Thursday, March 12, 2009

What Would Uncle Frank Think?

Originally Posted 1.7.09

Believe it or not, this is the best time you’ll have to buy a car or truck for years to come. The rebates offered by the automakers are incredibly lucrative. In fact, they’re insane.

According to the general manager of a local Ford dealership I know, only a fool would buy a vehicle under a fleet program today. Rebates and incentives are far more lucrative. Sure, it sounds nice to hear that some fleet program will save you $5,000 off the sticker, but the incentives are better. One manufacturer, for example, is offering $10,000 in rebates for every with a diesel engine. Why pay more for the fleet program?

Normally, the automakers use rebates to clear dealer inventories, taking a financial hit, and then recovering some of it when they load the dealers the following months. Not this time.

The automakers are following a pattern that seems to repeat every ten years or so. “Business Week’s” auto industry analyst Ed Wallace recently noted that, “I've seen this before, in 1974, 1980-81, and in 1992, when Detroit automakers found their backs against a wall. It's based on one fundamental reality: Detroit is setting up for a continued downturn in the market.”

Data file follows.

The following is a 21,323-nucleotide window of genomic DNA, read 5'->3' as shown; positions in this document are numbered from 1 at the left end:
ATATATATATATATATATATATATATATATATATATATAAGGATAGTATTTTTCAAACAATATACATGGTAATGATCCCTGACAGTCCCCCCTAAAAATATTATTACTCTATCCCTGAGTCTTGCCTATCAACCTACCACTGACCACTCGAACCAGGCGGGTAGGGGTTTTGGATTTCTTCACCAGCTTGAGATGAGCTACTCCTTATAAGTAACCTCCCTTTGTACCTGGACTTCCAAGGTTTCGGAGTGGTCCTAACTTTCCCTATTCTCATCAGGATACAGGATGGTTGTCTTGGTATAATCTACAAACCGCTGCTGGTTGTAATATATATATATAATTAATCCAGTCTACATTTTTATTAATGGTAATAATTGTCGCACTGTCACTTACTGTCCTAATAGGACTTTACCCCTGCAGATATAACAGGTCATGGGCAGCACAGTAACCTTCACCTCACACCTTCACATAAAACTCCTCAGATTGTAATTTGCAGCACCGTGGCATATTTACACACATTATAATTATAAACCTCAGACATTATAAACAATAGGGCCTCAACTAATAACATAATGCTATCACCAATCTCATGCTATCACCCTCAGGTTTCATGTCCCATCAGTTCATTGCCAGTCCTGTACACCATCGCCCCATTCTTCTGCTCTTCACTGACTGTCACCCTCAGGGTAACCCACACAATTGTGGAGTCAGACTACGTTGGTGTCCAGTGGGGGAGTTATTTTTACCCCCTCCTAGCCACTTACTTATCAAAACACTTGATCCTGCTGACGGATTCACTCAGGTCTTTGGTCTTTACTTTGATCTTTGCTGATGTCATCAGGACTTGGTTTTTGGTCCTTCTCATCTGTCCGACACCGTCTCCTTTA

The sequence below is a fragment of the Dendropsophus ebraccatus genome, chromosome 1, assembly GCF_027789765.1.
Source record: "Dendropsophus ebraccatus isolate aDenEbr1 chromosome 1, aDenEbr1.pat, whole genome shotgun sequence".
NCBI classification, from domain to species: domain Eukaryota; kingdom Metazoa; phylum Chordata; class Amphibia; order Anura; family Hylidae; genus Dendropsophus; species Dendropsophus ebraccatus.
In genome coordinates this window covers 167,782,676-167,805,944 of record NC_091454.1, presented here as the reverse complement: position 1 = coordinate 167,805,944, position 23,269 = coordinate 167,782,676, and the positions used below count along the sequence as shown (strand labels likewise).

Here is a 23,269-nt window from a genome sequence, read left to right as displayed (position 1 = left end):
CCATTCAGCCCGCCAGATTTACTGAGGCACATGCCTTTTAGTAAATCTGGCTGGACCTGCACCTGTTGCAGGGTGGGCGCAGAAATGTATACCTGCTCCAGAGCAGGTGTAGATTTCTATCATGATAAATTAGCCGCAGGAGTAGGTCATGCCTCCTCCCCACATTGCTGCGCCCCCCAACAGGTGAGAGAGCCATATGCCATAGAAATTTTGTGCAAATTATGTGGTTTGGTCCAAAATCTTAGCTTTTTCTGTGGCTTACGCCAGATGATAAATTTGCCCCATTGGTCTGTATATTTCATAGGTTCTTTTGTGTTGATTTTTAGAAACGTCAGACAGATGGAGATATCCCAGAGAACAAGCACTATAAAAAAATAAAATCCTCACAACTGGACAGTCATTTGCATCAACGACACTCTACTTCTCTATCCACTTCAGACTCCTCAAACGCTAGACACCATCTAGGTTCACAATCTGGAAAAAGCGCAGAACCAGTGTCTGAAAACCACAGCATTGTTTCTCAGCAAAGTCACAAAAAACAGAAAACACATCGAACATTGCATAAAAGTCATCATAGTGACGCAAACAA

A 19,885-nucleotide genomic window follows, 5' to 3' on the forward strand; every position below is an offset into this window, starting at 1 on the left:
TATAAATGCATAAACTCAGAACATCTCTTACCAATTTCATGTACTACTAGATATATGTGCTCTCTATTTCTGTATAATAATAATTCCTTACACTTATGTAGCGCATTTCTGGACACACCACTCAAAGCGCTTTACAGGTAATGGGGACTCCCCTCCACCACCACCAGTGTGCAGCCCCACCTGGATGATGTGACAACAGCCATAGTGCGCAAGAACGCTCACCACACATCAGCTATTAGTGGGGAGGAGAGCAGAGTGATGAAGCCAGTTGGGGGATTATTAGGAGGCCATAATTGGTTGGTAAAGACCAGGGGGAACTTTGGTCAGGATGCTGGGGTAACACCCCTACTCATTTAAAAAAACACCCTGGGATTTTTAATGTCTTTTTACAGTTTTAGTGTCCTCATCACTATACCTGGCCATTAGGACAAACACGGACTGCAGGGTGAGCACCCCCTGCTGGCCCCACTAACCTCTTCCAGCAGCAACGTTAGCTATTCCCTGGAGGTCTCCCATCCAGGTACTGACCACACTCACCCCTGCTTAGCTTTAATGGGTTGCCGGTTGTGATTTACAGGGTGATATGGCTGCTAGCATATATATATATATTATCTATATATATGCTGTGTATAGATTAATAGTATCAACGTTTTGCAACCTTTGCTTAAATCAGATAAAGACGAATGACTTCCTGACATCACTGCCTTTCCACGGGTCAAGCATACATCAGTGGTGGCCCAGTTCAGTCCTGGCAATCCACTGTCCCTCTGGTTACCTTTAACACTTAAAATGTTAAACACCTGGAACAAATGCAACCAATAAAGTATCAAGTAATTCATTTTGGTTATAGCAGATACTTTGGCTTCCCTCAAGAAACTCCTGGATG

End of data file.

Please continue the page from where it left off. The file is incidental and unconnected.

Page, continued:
The automakers are clearing the deck and scaling back production. They’re going to jack up prices so they can cover their overhead and make money with higher margins from the sale of fewer cars. This means fewer incentives, fewer fleet programs, and generally higher prices going forward. If you’re planning on replacing your company trucks, do it now.

According to Ed Wallace, “If history is any guide, what we witnessed in 1974, 1980-81, and 1992 was a fairly consistent series of price increases to create profits even as sales tanked.”

Raise prices to make more money on less volume? What would Uncle Frank think?

For those who don't know, Uncle Frank is Frank Blau who was one of the original prophets of profitability for contractors. Frank advocated charging what you needed to make a fair profit.

© 2009 Matt Michel

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